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#1 pauldudeck

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Posted 28 December 2007 - 02:55 PM

Here is what I got from Orbitz today:

Dear Orbitz traveler,

Here at the OrbitzTLC Center, we're always keeping an eye on news that may affect your travel experience. We wanted to let you know about a new federal law that bans spare lithium batteries in checked baggage. Effective January 1, 2008, air travelers will be required to keep all spare lithium batteries in carry-on baggage, with the terminals covered. For more details, please visit the Department of Transportation's Safe Travel Web site at http://safetravel.do..._batteries.html.

Thanks for traveling with Orbitz. Have a good trip.

Sincerely,
The OrbitzTLC Team
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#2 Bryan Fowler

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Posted 28 December 2007 - 04:12 PM

Does is count if the Li-on is scratched out, and Ni-cd is written in it's place... with nice penmanship?

*shrugs*

Just wondering.
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#3 nick franco

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Posted 28 December 2007 - 05:46 PM

Does is count if the Li-on is scratched out, and Ni-cd is written in it's place... with nice penmanship?

*shrugs*

Just wondering.

No, it has to be a p touch label.

Thanks for the heads up.
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#4 Mikko Wilson

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Posted 28 December 2007 - 08:55 PM

This is nice, as I have lots of space for my batteries in my carry-on, alongside my laptop, hard drives, camera, and array of liquids not exceeding 3oz... :angry:


How does this affect us operators in practice?

Do we now simply pack our sleds with batteries attached? (well, only one on my Archer - unless I sack my E-10's together [much safer...])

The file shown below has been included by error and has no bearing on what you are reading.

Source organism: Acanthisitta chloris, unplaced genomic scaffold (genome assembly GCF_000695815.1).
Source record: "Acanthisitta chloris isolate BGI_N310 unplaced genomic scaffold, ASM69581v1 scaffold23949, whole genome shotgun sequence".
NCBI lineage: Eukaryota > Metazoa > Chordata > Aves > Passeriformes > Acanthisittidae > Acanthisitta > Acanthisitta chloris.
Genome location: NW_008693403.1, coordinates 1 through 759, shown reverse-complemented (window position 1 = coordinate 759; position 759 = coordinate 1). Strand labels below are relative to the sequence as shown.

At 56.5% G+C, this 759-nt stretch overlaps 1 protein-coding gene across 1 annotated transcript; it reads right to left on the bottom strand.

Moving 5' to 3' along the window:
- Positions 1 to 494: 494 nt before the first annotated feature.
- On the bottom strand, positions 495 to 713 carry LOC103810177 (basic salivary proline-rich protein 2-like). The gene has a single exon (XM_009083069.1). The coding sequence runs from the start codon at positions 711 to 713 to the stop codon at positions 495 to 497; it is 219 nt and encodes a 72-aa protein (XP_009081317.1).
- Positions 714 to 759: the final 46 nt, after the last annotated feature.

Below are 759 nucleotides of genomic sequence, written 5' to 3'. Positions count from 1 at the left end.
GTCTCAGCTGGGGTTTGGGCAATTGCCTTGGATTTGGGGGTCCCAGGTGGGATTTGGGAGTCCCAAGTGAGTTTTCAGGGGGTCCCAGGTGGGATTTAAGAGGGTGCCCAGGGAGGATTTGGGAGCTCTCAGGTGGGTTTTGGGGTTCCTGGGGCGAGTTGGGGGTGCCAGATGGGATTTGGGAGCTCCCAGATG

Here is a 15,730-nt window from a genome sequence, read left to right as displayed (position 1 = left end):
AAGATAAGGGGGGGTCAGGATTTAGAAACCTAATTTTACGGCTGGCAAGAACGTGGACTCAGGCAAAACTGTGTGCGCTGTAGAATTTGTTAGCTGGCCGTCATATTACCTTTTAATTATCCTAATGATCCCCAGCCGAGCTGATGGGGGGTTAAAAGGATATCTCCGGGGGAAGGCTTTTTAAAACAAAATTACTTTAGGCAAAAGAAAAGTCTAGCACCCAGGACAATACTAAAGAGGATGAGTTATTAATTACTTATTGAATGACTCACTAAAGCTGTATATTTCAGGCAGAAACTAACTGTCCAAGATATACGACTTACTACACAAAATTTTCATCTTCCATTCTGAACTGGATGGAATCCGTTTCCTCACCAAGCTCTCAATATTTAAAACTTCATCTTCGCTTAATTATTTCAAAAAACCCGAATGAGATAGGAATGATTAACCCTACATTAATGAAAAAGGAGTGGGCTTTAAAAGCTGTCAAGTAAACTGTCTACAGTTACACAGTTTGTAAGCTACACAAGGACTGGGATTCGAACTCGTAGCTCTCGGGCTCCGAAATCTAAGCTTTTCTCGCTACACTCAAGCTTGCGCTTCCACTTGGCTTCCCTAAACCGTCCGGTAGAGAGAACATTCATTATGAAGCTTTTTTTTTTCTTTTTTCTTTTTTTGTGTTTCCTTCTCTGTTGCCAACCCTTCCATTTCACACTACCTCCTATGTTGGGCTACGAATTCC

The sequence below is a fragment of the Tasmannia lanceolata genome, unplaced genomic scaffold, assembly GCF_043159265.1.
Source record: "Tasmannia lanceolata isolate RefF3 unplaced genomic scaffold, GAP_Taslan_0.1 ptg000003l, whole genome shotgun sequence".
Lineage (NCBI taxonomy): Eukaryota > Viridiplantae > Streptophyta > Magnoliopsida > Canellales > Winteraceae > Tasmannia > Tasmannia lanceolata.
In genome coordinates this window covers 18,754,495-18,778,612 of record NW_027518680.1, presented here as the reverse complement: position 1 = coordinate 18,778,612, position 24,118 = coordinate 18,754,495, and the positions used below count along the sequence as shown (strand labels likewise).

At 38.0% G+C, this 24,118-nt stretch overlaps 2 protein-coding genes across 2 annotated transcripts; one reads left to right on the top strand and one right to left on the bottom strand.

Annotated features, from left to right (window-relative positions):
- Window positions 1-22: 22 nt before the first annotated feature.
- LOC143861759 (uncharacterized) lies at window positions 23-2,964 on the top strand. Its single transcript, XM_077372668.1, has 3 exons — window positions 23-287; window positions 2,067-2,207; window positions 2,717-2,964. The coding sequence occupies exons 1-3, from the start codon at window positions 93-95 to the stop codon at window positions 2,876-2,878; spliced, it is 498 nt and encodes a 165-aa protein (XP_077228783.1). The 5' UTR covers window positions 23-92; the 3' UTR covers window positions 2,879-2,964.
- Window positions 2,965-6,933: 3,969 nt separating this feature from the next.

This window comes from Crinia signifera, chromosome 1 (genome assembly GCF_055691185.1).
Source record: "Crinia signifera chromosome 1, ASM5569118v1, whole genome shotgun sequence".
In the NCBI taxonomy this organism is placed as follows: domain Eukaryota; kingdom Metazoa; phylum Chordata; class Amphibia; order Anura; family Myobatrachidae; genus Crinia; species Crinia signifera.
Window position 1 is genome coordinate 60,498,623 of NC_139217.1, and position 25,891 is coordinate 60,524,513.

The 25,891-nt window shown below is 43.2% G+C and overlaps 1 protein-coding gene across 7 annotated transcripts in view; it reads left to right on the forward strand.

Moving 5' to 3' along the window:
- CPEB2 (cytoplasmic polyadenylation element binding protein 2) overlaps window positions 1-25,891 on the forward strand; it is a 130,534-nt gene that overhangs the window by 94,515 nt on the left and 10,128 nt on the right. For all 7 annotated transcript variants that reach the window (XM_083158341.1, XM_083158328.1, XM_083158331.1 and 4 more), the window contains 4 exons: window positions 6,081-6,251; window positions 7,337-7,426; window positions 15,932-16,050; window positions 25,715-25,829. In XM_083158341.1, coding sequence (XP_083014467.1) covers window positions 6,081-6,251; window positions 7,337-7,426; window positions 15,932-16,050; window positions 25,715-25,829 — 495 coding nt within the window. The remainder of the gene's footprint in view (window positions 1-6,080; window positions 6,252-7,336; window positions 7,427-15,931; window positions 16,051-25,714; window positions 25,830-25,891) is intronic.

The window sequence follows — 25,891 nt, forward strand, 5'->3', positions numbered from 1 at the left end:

And does a battery on my extra plate count as "installed"? Maybe if I tape a small blinking LED to it... :ph34r:

- Mikko
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#5 Mike McGowan SOC

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Posted 28 December 2007 - 10:37 PM

I was actually going to do a job in another state a few months ago at a low budget cash rate for a friend. As it turned out, it would have been too expensive to ship my gear so I had to turn the job down. Basically they make it extremely difficult for a steadicam operator to travel with his/her gear these days.

mm.

P.S. I think you can also legally use the Jedi mind trick on the bag checker, "These are not Li batteries, they are Ni-cad..." I think that works as well.
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#6 MarkKaravite

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Posted 30 December 2007 - 06:46 PM

After reading the instructions on the link, I wonder if simply putting your batteries on the charger fulfills the requirement of "on a device"? I have 6 Dionics, and 6 charging stations, so that would require a simple change of the layout inside my battery case. My Proformers can travel as normal.

I'm going to follow up after the holidays and see if my assumption is true. If the battery charger doesn't count as a device, then I'd probably opt for a small case to carry on my Dionics, and put them back in their proper home when I hit the ground.

I was bummed when my cart became oversized (when it went from 100 lbs. mac to 70 lbs.). That's an inconvenience. Not being able to ship batteries as baggage is a huge pain. What's next?

I'll post what I find out next week.

Mark
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#7 Mike McGowan SOC

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Posted 31 December 2007 - 12:29 AM

^^of course the crazy thing is that even if they say it's cool and you get a new case just to travle with, by the time your at an airport, the rules will have changed!^^

mm.
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#8 Alfeo Dixon SOC

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Posted 31 December 2007 - 11:44 PM

Effective January 1, 2008, air travelers will be required to keep all spare lithium batteries in carry-on baggage, with the terminals covered.

Not that my smallest and heaviest case is the freaking batteries...

P.S. I think you can also legally use the Jedi mind trick on the bag checker, "These are not Li batteries, they are Ni-cad..." I think that works as well.

I think the correct verbiage is "These are not the Lithiums you are looking for... [waves hand]" but I'll check with legal and get back to ya!

After reading the instructions on the link, I wonder if simply putting your batteries on the charger fulfills the requirement of "on a device"?